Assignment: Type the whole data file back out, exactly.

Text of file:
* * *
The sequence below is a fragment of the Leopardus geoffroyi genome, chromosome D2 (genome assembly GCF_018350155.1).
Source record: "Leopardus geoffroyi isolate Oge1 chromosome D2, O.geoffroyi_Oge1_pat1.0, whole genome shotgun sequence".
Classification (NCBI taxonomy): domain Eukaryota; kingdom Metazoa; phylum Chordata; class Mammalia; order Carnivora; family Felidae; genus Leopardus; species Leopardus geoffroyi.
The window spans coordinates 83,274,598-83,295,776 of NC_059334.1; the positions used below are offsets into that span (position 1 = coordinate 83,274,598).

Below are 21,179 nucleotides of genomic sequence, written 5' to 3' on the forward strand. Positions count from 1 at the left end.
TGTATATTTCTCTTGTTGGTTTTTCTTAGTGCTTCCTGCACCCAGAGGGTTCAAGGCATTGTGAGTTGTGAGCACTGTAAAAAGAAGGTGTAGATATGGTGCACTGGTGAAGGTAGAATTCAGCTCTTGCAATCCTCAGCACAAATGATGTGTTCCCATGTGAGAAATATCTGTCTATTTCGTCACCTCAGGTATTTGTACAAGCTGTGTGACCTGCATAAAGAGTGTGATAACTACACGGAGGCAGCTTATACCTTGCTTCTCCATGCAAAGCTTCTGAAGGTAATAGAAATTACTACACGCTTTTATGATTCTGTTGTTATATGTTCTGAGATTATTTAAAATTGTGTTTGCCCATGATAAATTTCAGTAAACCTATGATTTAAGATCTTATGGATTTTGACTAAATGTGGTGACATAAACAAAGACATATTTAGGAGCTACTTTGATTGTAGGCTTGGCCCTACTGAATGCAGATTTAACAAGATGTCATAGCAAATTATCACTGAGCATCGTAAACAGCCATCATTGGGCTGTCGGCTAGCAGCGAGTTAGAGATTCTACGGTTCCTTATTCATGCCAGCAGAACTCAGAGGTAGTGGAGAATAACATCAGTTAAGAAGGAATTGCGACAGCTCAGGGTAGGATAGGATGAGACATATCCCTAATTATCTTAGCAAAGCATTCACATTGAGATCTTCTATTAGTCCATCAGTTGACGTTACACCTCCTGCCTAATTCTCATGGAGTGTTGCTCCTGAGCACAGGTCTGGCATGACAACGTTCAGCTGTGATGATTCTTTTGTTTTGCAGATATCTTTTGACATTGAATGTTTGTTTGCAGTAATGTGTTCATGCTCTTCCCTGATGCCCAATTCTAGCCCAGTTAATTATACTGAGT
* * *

The sequence below is a fragment of the Leopardus geoffroyi genome, chromosome D2 (genome assembly GCF_018350155.1).
Source record: "Leopardus geoffroyi isolate Oge1 chromosome D2, O.geoffroyi_Oge1_pat1.0, whole genome shotgun sequence".
Classification (NCBI taxonomy): domain Eukaryota; kingdom Metazoa; phylum Chordata; class Mammalia; order Carnivora; family Felidae; genus Leopardus; species Leopardus geoffroyi.
The window spans coordinates 83,274,598-83,295,776 of NC_059334.1; the positions used below are offsets into that span (position 1 = coordinate 83,274,598).

Below are 21,179 nucleotides of genomic sequence, written 5' to 3' on the forward strand. Positions count from 1 at the left end.
TGTATATTTCTCTTGTTGGTTTTTCTTAGTGCTTCCTGCACCCAGAGGGTTCAAGGCATTGTGAGTTGTGAGCACTGTAAAAAGAAGGTGTAGATATGGTGCACTGGTGAAGGTAGAATTCAGCTCTTGCAATCCTCAGCACAAATGATGTGTTCCCATGTGAGAAATATCTGTCTATTTCGTCACCTCAGGTATTTGTACAAGCTGTGTGACCTGCATAAAGAGTGTGATAACTACACGGAGGCAGCTTATACCTTGCTTCTCCATGCAAAGCTTCTGAAGGTAATAGAAATTACTACACGCTTTTATGATTCTGTTGTTATATGTTCTGAGATTATTTAAAATTGTGTTTGCCCATGATAAATTTCAGTAAACCTATGATTTAAGATCTTATGGATTTTGACTAAATGTGGTGACATAAACAAAGACATATTTAGGAGCTACTTTGATTGTAGGCTTGGCCCTACTGAATGCAGATTTAACAAGATGTCATAGCAAATTATCACTGAGCATCGTAAACAGCCATCATTGGGCTGTCGGCTAGCAGCGAGTTAGAGATTCTACGGTTCCTTATTCATGCCAGCAGAACTCAGAGGTAGTGGAGAATAACATCAGTTAAGAAGGAATTGCGACAGCTCAGGGTAGGATAGGATGAGACATATCCCTAATTATCTTAGCAAAGCATTCACATTGAGATCTTCTATTAGTCCATCAGTTGACGTTACACCTCCTGCCTAATTCTCATGGAGTGTTGCTCCTGAGCACAGGTCTGGCATGACAACGTTCAGCTGTGATGATTCTTTTGTTTTGCAGATATCTTTTGACATTGAATGTTTGTTTGCAGTAATGTGTTCATGCTCTTCCCTGATGCCCAATTCTAGCCCAGTTAATTATACTGAGT